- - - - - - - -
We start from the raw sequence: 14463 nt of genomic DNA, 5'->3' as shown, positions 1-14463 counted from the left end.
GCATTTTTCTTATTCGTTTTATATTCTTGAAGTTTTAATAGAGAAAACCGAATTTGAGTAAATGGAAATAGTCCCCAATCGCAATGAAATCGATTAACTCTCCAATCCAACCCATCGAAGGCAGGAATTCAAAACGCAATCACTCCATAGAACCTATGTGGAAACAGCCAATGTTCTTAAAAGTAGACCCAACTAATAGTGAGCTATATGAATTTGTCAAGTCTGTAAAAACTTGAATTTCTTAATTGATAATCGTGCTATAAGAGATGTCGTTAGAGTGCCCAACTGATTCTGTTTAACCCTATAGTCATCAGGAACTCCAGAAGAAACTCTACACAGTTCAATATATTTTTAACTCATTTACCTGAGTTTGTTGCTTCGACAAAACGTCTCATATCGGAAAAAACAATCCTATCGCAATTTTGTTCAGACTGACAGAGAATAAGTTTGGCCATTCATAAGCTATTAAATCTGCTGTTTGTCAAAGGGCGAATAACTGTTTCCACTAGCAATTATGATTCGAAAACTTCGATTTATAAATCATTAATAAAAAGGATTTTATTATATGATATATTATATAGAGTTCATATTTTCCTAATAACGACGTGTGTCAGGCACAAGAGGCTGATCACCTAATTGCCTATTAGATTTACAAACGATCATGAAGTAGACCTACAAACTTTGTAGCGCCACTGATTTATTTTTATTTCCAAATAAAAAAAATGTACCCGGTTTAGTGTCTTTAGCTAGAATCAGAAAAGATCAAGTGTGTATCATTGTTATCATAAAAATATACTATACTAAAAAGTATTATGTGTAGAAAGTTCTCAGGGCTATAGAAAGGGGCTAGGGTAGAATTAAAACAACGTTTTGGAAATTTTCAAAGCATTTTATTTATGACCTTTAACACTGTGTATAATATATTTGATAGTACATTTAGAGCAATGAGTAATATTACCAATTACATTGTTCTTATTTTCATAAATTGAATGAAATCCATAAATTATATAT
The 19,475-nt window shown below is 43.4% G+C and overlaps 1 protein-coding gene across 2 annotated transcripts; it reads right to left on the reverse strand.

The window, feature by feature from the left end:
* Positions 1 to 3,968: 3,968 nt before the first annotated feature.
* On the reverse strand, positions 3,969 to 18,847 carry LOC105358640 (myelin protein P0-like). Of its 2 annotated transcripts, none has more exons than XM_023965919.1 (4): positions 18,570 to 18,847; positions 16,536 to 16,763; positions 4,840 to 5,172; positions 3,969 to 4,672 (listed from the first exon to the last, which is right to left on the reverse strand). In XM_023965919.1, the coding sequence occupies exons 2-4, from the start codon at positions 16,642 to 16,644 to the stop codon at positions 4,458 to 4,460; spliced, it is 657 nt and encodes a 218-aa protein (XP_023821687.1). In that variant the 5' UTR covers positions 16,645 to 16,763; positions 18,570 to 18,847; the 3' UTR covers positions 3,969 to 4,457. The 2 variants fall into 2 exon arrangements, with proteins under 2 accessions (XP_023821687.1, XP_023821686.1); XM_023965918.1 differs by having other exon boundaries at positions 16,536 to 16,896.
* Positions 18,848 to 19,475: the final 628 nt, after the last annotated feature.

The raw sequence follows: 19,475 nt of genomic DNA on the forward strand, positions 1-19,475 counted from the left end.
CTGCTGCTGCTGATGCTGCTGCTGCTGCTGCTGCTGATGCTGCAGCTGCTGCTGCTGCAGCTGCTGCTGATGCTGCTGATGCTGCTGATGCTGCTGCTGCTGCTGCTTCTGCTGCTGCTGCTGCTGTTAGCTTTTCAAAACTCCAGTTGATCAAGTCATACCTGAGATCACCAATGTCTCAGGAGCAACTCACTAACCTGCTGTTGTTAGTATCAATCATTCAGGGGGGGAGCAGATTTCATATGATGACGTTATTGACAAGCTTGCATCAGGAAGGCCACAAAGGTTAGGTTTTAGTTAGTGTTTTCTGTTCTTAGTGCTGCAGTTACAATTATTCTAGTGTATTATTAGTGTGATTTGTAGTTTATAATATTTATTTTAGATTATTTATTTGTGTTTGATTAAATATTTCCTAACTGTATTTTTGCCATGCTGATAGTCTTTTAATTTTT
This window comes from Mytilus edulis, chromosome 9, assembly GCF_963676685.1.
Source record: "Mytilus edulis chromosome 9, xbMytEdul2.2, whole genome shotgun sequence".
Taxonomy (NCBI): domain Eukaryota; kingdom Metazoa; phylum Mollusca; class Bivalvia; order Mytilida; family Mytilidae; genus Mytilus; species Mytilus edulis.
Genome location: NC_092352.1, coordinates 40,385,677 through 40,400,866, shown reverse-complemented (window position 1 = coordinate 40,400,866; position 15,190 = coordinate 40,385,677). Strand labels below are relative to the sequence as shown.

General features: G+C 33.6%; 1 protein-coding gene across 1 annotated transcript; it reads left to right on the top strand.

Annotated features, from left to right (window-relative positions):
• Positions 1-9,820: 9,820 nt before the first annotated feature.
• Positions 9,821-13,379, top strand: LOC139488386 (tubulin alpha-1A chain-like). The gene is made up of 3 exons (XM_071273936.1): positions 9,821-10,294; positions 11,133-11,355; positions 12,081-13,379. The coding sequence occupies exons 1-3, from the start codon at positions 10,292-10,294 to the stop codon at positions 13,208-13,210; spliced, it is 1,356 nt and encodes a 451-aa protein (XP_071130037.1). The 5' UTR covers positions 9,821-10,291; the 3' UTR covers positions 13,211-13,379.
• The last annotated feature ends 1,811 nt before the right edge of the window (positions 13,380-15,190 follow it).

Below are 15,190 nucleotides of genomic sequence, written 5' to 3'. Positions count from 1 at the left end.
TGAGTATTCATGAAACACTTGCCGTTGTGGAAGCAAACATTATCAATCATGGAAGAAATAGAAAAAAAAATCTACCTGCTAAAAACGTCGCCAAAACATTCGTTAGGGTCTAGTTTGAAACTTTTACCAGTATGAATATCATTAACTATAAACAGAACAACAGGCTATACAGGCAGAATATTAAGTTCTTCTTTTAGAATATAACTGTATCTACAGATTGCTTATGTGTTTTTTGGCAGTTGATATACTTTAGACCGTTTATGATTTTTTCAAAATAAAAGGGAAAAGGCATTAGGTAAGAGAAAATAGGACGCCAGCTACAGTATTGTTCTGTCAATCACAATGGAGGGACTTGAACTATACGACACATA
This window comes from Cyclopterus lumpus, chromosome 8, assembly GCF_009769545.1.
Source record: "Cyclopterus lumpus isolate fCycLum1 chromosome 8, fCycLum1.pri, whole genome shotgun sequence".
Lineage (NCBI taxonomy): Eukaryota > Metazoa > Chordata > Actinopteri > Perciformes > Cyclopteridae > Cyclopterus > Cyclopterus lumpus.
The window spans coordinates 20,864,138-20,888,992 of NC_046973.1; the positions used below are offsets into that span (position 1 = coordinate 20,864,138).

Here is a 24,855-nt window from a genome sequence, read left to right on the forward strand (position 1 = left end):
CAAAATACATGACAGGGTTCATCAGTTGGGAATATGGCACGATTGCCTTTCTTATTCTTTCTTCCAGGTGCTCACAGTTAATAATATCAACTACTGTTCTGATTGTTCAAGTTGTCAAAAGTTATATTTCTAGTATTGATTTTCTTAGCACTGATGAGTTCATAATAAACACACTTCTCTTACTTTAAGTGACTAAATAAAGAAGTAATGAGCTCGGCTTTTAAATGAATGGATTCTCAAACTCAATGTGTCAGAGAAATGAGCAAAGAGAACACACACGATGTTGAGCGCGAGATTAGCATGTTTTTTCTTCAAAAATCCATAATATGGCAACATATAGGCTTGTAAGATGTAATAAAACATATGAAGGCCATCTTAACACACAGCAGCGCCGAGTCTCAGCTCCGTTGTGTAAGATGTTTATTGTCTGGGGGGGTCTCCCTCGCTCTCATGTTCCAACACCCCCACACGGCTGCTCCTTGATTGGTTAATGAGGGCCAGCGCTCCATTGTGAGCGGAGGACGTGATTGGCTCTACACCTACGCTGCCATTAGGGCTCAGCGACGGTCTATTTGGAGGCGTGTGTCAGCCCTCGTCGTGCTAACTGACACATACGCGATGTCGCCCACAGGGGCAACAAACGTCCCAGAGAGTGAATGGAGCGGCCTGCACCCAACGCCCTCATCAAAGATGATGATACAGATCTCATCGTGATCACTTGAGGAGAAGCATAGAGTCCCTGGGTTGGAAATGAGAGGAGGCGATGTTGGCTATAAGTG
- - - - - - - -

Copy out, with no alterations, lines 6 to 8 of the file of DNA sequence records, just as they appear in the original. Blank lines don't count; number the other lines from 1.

* On the reverse strand, positions 3,969 to 18,847 carry LOC105358640 (myelin protein P0-like). Of its 2 annotated transcripts, none has more exons than XM_023965919.1 (4): positions 18,570 to 18,847; positions 16,536 to 16,763; positions 4,840 to 5,172; positions 3,969 to 4,672 (listed from the first exon to the last, which is right to left on the reverse strand). In XM_023965919.1, the coding sequence occupies exons 2-4, from the start codon at positions 16,642 to 16,644 to the stop codon at positions 4,458 to 4,460; spliced, it is 657 nt and encodes a 218-aa protein (XP_023821687.1). In that variant the 5' UTR covers positions 16,645 to 16,763; positions 18,570 to 18,847; the 3' UTR covers positions 3,969 to 4,457. The 2 variants fall into 2 exon arrangements, with proteins under 2 accessions (XP_023821687.1, XP_023821686.1); XM_023965918.1 differs by having other exon boundaries at positions 16,536 to 16,896.
* Positions 18,848 to 19,475: the final 628 nt, after the last annotated feature.

The raw sequence follows: 19,475 nt of genomic DNA on the forward strand, positions 1-19,475 counted from the left end.